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Retrospective model to search and identify transcripts linked to the oocyte competence process

Grant number: 20/02086-3
Support type:Scholarships in Brazil - Master
Effective date (Start): July 01, 2020
Effective date (End): June 30, 2022
Field of knowledge:Agronomical Sciences - Veterinary Medicine - Animal Reproduction
Principal researcher:Flávio Vieira Meirelles
Grantee:Dewison Ricardo Ambrizi
Home Institution: Faculdade de Zootecnia e Engenharia de Alimentos (FZEA). Universidade de São Paulo (USP). Pirassununga , SP, Brazil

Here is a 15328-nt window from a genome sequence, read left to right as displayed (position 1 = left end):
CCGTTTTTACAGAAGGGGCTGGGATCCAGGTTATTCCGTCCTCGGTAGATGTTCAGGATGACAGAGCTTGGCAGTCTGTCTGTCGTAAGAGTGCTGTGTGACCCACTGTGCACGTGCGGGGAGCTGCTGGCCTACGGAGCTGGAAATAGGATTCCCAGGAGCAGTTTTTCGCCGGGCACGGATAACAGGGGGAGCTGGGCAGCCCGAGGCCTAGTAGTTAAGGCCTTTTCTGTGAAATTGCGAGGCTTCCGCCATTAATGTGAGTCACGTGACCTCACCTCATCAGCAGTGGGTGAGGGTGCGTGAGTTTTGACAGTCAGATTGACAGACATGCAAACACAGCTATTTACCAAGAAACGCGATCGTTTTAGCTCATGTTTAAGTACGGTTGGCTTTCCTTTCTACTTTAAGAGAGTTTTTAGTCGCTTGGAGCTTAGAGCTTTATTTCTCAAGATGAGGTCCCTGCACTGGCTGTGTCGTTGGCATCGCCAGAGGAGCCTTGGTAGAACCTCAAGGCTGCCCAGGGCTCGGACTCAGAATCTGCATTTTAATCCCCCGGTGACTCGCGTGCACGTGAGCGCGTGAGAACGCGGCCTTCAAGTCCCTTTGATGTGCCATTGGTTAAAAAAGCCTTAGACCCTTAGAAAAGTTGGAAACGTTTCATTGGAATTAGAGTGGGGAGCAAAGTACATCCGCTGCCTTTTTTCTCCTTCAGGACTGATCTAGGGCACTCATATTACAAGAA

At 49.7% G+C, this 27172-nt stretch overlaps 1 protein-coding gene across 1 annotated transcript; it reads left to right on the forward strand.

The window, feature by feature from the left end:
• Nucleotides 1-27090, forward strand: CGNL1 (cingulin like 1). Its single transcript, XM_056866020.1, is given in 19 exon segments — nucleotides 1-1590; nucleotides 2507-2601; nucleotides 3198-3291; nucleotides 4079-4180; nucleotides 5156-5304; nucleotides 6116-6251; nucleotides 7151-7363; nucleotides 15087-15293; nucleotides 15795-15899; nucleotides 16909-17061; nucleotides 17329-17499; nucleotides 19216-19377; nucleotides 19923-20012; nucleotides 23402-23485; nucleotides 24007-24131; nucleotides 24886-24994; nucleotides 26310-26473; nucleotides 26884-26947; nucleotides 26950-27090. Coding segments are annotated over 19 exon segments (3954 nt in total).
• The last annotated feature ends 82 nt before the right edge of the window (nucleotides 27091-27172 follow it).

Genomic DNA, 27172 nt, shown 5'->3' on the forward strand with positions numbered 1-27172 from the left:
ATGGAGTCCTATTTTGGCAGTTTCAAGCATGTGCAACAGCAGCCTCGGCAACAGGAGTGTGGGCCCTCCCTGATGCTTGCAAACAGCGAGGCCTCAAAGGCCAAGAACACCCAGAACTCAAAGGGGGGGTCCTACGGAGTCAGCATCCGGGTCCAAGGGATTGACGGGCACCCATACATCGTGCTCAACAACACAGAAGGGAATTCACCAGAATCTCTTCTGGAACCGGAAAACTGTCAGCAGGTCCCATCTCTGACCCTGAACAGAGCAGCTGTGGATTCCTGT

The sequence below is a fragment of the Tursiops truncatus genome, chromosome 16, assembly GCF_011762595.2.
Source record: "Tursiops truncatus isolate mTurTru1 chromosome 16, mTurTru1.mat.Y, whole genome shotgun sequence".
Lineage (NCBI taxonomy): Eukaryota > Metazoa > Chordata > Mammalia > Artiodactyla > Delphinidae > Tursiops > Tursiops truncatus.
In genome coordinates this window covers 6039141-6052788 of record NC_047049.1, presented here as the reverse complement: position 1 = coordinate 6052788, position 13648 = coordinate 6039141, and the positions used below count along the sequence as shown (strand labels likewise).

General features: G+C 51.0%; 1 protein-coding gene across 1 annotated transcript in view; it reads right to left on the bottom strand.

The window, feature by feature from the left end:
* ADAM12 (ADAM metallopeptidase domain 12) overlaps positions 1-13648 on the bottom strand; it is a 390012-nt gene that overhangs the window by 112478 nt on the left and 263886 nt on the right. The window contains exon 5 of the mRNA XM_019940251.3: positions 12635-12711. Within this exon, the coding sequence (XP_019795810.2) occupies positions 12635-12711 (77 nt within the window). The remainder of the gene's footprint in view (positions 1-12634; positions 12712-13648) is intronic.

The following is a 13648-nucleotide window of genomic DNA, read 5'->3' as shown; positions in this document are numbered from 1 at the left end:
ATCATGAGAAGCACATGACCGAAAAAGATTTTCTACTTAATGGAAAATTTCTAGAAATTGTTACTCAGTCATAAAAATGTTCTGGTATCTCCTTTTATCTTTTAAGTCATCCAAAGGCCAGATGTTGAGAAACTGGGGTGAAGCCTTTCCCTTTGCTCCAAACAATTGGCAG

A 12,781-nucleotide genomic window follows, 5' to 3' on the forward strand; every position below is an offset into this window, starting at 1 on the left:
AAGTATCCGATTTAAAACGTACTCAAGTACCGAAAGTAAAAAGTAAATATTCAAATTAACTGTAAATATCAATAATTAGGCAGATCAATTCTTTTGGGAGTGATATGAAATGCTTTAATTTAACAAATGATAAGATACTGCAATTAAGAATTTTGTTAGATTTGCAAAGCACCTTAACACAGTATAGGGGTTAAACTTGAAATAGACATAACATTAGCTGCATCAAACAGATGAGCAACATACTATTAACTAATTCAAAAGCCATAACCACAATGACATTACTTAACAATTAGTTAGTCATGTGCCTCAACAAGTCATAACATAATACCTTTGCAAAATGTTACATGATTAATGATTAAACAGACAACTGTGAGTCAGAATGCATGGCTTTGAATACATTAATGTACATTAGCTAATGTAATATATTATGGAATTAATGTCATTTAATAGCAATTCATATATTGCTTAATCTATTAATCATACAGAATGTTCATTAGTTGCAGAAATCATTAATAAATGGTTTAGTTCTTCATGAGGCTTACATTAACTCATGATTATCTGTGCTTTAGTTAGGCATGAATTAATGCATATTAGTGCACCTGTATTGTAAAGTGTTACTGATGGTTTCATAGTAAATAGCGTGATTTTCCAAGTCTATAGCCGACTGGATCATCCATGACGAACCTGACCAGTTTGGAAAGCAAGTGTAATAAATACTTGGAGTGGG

Oogenesis is the process of formation and differentiation of primordial female germinative cells until the generation of a fertilized egg. This is an event that begins in the prenatal life and ends in the adult life of the female. During the growth and development of the female the oocyte pool is found in Diplotene of Meiosis I, more precisely in the state known as germinal vesicle (GV). In GV, these oocytes are transcriptionally active and store large amounts of mRNAs which are known as maternal RNAs due to their origin. These RNAs are considered part of the oocyte quality and are associated with cytoplasmic maturation. They are important to support early embryonic development, since the genome remains inactive during the first divisions of the zygote. In addition, the epigenetic nuclear maturation is also important for the development of the blastocyst. Thus, imprinted genes are fine tuned to control the expression that occurs either in the maternal or paternal allele. So far, only one study has used a retrospective study model to associate maternal RNAs with individuals who reach the blastocyst stage. This study showed that the IGF2R gene was present only in samples of good quality (developed to blastocyst). However, this study was carried out using the microarray technique which detects only the chosen targets, does not detect pre-miRNAs, lncRNAs, splicing and non-annotated transcripts. In addition, DNA methylation occurs during oocyte growth where the ooplasm provides a microenvironment for the oocyte and 1° CP genome. IGF2R, an imprinting gene, is often found aberrant in individuals with epigenetic syndromes which are due to the induction of the environment in vitro. Therefore, with pertinence of the elucidated facts, the goal of this study is to use a retrospective model through cytoplasmic and polar body biopsies removed individually from oocytes in MII. Maternal transcripts will be analyzed using RNA-Seq for each biopsy. For corpuscle, differential DNA digestion with restriction enzymes for the IGF2R region will be performed. We will use 1° polar body to analyze the oocyte epigenome without destroying it and to verify if the epigenetic maturation occurred in an adequate way for IGF2R in the oocyte genome. The compared groups will be those that manage to reach the blastocyst stage and those whose development is blocked in the 2-16 cell stage, respectively the competent and the non-competent. (AU)